Together, they both can be translated  to “something that rarely exists,” “difficult to have,” or “something rare and precious.“

Think of the phrase arigatou as a Japanese proverb: Having someone do something for you is a rare and precious thing.

Now, the word arigatou is often written in hiragana. ありがとう or, if you’re familiar with the more formal and long way to say thank you, ありがとうございます (arigatou gozaimasu).

history and kanji arigatou gozaimasu

History of Arigatou(ありがとう)

It’s interesting to look at the kanji characters that trace their historical roots back to the 8th Century.

According to the kokugo dictionary (national dictionary), arigatashi originally meant “difficult to exist”, which later had its meaning changed to “something rare”. It wasn’t until the 15th century that it eventually came to mean welcome or thankful. 

Culture of Saying Thank You in Japan

Japanese culture and way of living are reflected in its language. Different pronouns, honorific titles and verb forms are used depending on the relationship between speaker and listener, ranging from downright rude to the utmost respect.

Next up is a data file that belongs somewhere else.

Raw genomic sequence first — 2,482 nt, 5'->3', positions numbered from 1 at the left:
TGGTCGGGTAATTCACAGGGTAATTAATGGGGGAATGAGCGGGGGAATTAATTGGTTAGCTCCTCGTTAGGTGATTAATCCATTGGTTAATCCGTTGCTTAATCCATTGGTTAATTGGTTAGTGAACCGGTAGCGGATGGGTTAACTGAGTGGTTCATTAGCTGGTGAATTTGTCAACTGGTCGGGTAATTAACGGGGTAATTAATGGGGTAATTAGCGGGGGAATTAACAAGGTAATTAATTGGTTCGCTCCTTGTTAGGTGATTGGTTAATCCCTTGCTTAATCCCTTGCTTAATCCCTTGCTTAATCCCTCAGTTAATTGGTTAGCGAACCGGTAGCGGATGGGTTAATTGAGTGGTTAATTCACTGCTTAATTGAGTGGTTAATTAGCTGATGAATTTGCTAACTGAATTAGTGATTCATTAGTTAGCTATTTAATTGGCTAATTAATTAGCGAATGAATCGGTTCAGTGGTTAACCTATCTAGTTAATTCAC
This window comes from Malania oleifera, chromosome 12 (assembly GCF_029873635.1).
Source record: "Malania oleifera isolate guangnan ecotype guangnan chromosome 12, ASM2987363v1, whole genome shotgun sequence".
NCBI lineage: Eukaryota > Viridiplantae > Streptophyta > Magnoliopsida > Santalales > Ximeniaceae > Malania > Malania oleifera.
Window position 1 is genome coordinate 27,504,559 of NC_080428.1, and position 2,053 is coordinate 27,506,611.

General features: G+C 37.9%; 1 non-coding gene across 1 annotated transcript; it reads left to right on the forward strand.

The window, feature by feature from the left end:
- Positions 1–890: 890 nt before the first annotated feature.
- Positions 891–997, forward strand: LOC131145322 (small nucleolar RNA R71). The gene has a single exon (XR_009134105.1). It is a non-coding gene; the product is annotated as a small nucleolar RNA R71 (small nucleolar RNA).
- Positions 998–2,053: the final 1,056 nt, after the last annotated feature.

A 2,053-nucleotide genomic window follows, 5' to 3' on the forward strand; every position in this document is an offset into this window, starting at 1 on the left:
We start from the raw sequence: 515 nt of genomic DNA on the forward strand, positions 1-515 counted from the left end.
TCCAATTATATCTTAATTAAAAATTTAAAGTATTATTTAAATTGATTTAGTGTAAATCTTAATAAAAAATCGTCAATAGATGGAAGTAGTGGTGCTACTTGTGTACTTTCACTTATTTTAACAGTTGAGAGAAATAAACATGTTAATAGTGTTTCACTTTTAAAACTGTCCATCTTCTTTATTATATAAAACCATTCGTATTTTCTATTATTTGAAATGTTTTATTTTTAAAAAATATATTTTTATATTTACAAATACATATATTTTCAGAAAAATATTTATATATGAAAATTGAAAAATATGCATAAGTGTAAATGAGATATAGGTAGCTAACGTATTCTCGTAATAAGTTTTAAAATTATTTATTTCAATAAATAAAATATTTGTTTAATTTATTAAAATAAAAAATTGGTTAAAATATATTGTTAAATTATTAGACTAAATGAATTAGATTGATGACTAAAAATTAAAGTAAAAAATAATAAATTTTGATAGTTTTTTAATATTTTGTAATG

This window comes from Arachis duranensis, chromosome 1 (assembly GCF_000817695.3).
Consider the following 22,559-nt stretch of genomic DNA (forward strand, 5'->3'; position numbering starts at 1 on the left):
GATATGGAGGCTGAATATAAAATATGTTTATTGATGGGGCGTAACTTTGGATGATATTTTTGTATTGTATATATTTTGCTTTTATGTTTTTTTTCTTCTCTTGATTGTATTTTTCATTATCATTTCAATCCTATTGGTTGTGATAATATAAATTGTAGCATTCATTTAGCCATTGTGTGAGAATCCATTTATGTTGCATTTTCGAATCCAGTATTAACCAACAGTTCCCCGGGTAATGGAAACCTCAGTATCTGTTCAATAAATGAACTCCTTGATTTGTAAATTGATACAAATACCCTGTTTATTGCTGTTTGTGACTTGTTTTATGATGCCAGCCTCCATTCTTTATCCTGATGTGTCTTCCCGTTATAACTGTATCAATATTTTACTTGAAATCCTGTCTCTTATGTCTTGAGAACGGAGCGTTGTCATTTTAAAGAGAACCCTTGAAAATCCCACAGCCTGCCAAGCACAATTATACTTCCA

Similar to saying sorry, expressing the basic arigatou gozaimasu (ありがとうございます) is tightly related to the Japanese culture of groupthink, humility and compassion. In Japan, people try to put the priority of their in-group (uchi) ahead of their own personal desires.

Ironically, one “ありがとうございます” in a Japanese work setting can come off as curt and insincere. Instead, say thanks a second time is necessary to show one’s sincere feelings of appreciation for receiving a kind gesture.